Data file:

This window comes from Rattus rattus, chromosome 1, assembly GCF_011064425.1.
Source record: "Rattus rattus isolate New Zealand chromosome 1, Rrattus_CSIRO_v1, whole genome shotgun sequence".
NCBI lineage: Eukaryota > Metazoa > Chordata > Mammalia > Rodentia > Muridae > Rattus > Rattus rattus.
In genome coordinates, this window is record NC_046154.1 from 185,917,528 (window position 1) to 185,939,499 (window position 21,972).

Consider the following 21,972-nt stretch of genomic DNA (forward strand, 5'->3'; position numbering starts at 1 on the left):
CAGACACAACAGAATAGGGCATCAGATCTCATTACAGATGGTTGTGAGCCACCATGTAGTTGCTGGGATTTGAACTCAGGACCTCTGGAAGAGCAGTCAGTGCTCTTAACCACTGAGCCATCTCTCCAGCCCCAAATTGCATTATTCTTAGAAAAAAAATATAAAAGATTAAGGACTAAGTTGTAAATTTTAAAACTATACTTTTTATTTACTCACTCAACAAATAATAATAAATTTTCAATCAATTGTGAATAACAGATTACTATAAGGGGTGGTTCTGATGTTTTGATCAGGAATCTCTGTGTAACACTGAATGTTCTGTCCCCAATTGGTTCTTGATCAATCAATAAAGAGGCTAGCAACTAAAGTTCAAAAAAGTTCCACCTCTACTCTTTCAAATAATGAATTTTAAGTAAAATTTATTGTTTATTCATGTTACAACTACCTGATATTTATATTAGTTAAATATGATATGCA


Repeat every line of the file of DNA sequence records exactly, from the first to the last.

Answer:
This window comes from Rattus rattus, chromosome 1, assembly GCF_011064425.1.
Source record: "Rattus rattus isolate New Zealand chromosome 1, Rrattus_CSIRO_v1, whole genome shotgun sequence".
NCBI lineage: Eukaryota > Metazoa > Chordata > Mammalia > Rodentia > Muridae > Rattus > Rattus rattus.
In genome coordinates, this window is record NC_046154.1 from 185,917,528 (window position 1) to 185,939,499 (window position 21,972).

Consider the following 21,972-nt stretch of genomic DNA (forward strand, 5'->3'; position numbering starts at 1 on the left):
CAGACACAACAGAATAGGGCATCAGATCTCATTACAGATGGTTGTGAGCCACCATGTAGTTGCTGGGATTTGAACTCAGGACCTCTGGAAGAGCAGTCAGTGCTCTTAACCACTGAGCCATCTCTCCAGCCCCAAATTGCATTATTCTTAGAAAAAAAATATAAAAGATTAAGGACTAAGTTGTAAATTTTAAAACTATACTTTTTATTTACTCACTCAACAAATAATAATAAATTTTCAATCAATTGTGAATAACAGATTACTATAAGGGGTGGTTCTGATGTTTTGATCAGGAATCTCTGTGTAACACTGAATGTTCTGTCCCCAATTGGTTCTTGATCAATCAATAAAGAGGCTAGCAACTAAAGTTCAAAAAAGTTCCACCTCTACTCTTTCAAATAATGAATTTTAAGTAAAATTTATTGTTTATTCATGTTACAACTACCTGATATTTATATTAGTTAAATATGATATGCA